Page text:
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Monday, April 7, 2014

North America

Avidyne Gets US Approval for AXP340

 

Avidyne’s AXP340 Mode S Transponder. Photo: Avidyne.
Avidyne announced U.S. and European Technical Standard Order (TSO) approval of its AXP340 Mode S Transponder.

The AXP340 features Extended Squitter (ES) to transmit Automatic Dependent Surveillance-Broadcast (ADS-B) Out information to ground stations and other ADS-B In-equipped aircraft. The solution gives General Aviation (GA) operators another option for complying with international requirements for ADS-B Out.

“AXP340 also has several new functions that make flying easier for pilots including direct-entry Numeric Keypad, one-touch VFR code entry, an easy-to-use stop watch timer, flight timer and altitude alerter,” said Patrick Herguth COO at Avidyne.

Avidyne’s AXP340 Mode S Transponder. Photo: Avidyne.

 

FAA Alters ‘Angle of Attack’ For Crash Prevention

 

The FAA announced a major shift in its regulation of Angle of Attack (AOA) indicators for small aircraft, making it easier for General Aviation (GA) operators to upgrade their cockpits with safety enhancing technology.

In recent years, the GA industry has been looking to reform the regulation of AOA indicators, because loss of control (mainly stalls) accounts for nearly 40 percent all fatal GA accidents, according to the FAA.

Regulatory costs have been the primary barrier between GA operators installing much-needed AOA indicators into their aircraft in the past.

Now, the FAA has removed that regulatory barrier, with its newly announced policy requiring manufacturers to build the AOA indicator system according to standards from the American Society for Testing and Materials (ATSM) and apply for FAA approval for the design certifying that the equipment meets ATSM standards.

FAA Issues Rule on Safety Enhancing Rotorcraft Avionics

 

Sandel Avionics’ ST3400H HeliTAWS Helicopter Terrain Awareness and Warning System meets the FAA’s new HeliTAWS requirement for air ambulance operators. Photo: Sandel.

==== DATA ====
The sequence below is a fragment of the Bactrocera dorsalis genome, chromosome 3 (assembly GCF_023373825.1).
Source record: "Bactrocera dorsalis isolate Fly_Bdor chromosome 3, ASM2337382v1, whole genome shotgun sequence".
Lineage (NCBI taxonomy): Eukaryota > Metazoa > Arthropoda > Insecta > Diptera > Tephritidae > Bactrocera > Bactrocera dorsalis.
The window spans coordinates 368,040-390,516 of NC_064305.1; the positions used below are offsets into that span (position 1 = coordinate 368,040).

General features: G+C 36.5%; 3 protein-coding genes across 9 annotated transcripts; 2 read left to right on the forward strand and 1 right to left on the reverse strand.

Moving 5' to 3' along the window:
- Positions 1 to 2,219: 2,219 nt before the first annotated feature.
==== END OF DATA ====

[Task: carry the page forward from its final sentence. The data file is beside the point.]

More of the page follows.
The FAA released a final rule requiring a series of avionics, equipment, training and operational requirements in an effort to address the helicopter accident rate, which has significantly increased in recent decades.

Under the new rule, Part 135 helicopter operators will be required to equip their rotorcraft with radio altimeters, Emergency Locator Transmitters (ELT) and to use higher weather minimums when identifying an alternate airport in a flight plan.

The rule also requires air ambulance operators to immediately equip with a Helicopter Terrain Awareness and Warning System (HTAWS) and, within four years, equip with a flight data monitoring system.

 

 

 

 

US Navy Tests Super Hornet Infrared Sensor

 

The U.S. Navy completed its first flight test of the Boeing F/A-18 Super Hornet fighter jet Infrared Search and Track (IRST) sensor, designed to find hard-to-track targets over long distances.

Boeing calls the IRST sensor an essential upgrade for future combat capability for the Navy’s fleet of Super Hornets.

“Combined with the Super Hornet’s advanced radar and the Growler’s electronic attack radar jamming ability, IRST will allow the fleet to dominate the skies in all threat environments,” said Navy F/A-18 Program Manager Capt. Frank Morley

Wheels Up, Jet Aviation Expand Partnership

 

Wheels Up is expanding its partnership with Jet Aviation in a move to add an open fleet of midsize and large business jets to its private aviation services offerings.

Founded by Kenny Dichter, who also founded Marquis Jet, Wheels Up launched in 2013 with the largest General Aviation (GA) propeller driven aircraft order in history for 105 King Air 350s.

Jet Aviation aircraft will be stationed at Fixed Based Operations (FBOs) around the Northeast (New York), Southeast (Florida/Jacksonville), Southern California (Los Angeles) and Midwest (Chicago).

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